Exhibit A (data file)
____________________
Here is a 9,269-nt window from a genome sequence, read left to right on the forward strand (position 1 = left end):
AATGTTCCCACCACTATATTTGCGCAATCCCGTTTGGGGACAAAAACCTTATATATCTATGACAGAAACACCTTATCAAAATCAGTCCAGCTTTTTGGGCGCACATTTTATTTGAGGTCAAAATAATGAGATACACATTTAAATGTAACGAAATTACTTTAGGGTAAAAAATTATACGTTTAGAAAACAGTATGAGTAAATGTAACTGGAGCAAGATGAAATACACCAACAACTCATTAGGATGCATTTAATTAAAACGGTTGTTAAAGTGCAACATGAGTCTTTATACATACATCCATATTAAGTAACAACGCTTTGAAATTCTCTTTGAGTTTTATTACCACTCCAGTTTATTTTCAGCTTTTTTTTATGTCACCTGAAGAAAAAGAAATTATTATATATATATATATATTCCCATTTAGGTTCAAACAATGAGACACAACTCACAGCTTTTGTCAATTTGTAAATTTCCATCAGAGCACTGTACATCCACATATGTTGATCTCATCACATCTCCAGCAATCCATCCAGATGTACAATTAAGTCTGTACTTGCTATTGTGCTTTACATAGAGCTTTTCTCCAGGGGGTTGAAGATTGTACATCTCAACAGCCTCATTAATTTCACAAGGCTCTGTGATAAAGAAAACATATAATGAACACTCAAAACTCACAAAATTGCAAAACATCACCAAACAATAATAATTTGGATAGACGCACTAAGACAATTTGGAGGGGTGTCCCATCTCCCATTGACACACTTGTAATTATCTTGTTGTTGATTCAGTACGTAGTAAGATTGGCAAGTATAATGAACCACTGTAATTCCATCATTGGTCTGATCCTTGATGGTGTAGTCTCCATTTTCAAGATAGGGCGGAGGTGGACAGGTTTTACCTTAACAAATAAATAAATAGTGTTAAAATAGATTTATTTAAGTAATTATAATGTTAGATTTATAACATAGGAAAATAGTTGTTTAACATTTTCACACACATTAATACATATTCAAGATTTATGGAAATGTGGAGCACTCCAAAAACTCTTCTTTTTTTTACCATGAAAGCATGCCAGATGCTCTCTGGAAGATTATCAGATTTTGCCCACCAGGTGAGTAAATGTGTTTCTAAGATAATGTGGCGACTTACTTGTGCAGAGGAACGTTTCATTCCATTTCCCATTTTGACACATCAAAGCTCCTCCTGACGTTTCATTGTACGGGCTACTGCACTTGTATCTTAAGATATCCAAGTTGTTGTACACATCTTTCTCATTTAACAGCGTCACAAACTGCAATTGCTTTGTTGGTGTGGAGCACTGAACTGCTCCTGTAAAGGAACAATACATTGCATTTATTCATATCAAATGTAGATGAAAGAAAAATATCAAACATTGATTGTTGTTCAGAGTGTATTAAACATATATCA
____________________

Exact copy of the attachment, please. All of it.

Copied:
Here is a 9,269-nt window from a genome sequence, read left to right on the forward strand (position 1 = left end):
AATGTTCCCACCACTATATTTGCGCAATCCCGTTTGGGGACAAAAACCTTATATATCTATGACAGAAACACCTTATCAAAATCAGTCCAGCTTTTTGGGCGCACATTTTATTTGAGGTCAAAATAATGAGATACACATTTAAATGTAACGAAATTACTTTAGGGTAAAAAATTATACGTTTAGAAAACAGTATGAGTAAATGTAACTGGAGCAAGATGAAATACACCAACAACTCATTAGGATGCATTTAATTAAAACGGTTGTTAAAGTGCAACATGAGTCTTTATACATACATCCATATTAAGTAACAACGCTTTGAAATTCTCTTTGAGTTTTATTACCACTCCAGTTTATTTTCAGCTTTTTTTTATGTCACCTGAAGAAAAAGAAATTATTATATATATATATATATTCCCATTTAGGTTCAAACAATGAGACACAACTCACAGCTTTTGTCAATTTGTAAATTTCCATCAGAGCACTGTACATCCACATATGTTGATCTCATCACATCTCCAGCAATCCATCCAGATGTACAATTAAGTCTGTACTTGCTATTGTGCTTTACATAGAGCTTTTCTCCAGGGGGTTGAAGATTGTACATCTCAACAGCCTCATTAATTTCACAAGGCTCTGTGATAAAGAAAACATATAATGAACACTCAAAACTCACAAAATTGCAAAACATCACCAAACAATAATAATTTGGATAGACGCACTAAGACAATTTGGAGGGGTGTCCCATCTCCCATTGACACACTTGTAATTATCTTGTTGTTGATTCAGTACGTAGTAAGATTGGCAAGTATAATGAACCACTGTAATTCCATCATTGGTCTGATCCTTGATGGTGTAGTCTCCATTTTCAAGATAGGGCGGAGGTGGACAGGTTTTACCTTAACAAATAAATAAATAGTGTTAAAATAGATTTATTTAAGTAATTATAATGTTAGATTTATAACATAGGAAAATAGTTGTTTAACATTTTCACACACATTAATACATATTCAAGATTTATGGAAATGTGGAGCACTCCAAAAACTCTTCTTTTTTTTACCATGAAAGCATGCCAGATGCTCTCTGGAAGATTATCAGATTTTGCCCACCAGGTGAGTAAATGTGTTTCTAAGATAATGTGGCGACTTACTTGTGCAGAGGAACGTTTCATTCCATTTCCCATTTTGACACATCAAAGCTCCTCCTGACGTTTCATTGTACGGGCTACTGCACTTGTATCTTAAGATATCCAAGTTGTTGTACACATCTTTCTCATTTAACAGCGTCACAAACTGCAATTGCTTTGTTGGTGTGGAGCACTGAACTGCTCCTGTAAAGGAACAATACATTGCATTTATTCATATCAAATGTAGATGAAAGAAAAATATCAAACATTGATTGTTGTTCAGAGTGTATTAAACATATATCA